I could not.
Black gunk and loose brown dirt
I did not think Rikers would have plush furnishings but I did think the visitation areas would meet minimum standards of cleanliness. I was wrong. At OBCC, I pulled a Coke bottle from the filthiest vending machine basin I’d ever seen. Black gunk and loose brown dirt clung to plastic seats, lockers and handrails. The women’s bathroom in the GMDC waiting room, which lacked soap, a stall door and any circulating air, reeked of longstanding neglect and overuse.
Had disgruntled visitors staged a rally when I first visited Rikers, I would have stood to the side and chronicled the scene. By my final visit, it would have taken every scintilla of self-control not to jump onto a filth-covered chair and start verbally drafting a vindication of the rights of visitors.
We hope you enjoyed your stay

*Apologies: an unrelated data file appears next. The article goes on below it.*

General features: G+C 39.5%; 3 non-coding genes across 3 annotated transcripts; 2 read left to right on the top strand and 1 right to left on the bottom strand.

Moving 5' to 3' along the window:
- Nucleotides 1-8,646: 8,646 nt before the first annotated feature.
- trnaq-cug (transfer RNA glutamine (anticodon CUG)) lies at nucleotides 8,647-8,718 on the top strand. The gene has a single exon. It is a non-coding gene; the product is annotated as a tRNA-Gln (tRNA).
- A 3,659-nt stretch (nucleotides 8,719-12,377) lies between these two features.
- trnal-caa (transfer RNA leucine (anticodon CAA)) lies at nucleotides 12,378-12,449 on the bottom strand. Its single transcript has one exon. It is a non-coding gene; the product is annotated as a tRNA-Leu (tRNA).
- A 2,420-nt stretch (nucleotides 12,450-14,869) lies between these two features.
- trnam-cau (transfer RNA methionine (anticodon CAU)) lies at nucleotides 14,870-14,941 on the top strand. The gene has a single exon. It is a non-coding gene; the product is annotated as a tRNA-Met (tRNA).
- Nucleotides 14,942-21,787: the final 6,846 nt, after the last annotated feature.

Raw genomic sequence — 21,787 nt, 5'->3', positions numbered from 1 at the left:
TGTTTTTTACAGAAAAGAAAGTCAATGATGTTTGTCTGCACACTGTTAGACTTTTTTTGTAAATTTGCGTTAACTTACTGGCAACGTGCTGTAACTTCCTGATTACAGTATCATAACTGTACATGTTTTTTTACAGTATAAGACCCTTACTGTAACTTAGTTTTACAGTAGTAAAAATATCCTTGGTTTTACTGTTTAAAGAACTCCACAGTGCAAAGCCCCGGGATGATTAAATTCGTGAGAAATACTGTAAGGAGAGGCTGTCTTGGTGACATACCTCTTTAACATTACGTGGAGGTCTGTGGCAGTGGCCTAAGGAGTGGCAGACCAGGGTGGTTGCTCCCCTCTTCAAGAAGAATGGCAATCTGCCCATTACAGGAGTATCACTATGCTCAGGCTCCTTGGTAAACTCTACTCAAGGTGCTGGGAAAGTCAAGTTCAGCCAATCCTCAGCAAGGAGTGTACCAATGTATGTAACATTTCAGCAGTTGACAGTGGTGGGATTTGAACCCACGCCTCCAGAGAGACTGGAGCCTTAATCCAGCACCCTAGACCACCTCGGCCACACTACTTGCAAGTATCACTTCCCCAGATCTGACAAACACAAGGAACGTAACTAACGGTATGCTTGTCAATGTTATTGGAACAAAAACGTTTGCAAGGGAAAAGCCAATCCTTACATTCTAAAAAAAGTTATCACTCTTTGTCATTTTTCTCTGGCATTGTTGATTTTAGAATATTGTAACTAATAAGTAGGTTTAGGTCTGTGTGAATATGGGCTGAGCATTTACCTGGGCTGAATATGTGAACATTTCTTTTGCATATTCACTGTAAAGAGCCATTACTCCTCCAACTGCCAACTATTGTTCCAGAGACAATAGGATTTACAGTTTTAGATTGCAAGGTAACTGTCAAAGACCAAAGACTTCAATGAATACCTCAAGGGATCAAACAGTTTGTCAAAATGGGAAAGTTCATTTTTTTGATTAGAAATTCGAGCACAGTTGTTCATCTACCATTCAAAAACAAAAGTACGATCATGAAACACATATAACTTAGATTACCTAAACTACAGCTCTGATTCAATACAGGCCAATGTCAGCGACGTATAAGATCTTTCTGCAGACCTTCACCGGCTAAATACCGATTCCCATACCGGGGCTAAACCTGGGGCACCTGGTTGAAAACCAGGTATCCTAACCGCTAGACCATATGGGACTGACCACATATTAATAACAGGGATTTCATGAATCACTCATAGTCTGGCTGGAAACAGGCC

If the Q100 bus is sitting at the drop-off area when visitors hand in their registration tickets, all sense of decorum disappears. It’s true, another Q100 will probably come over the bridge within 10 minutes, but most of us acted like we’d get left behind if we didn’t get on that bus.
Right beside the Q100 drop-off area, an overhead loudspeaker plays a recorded message:
“Thanks for visiting Rikers Island. We hope you enjoyed your stay.”
The message would be appropriate at a water park, or a national park, or even a corporate medical park, but at Rikers it registers somewhere between ironic and infuriating. If a real human hovered near the exit and thanked people for coming, that person would surely become the target of many a middle finger and a healthy coating of visitors’ spit.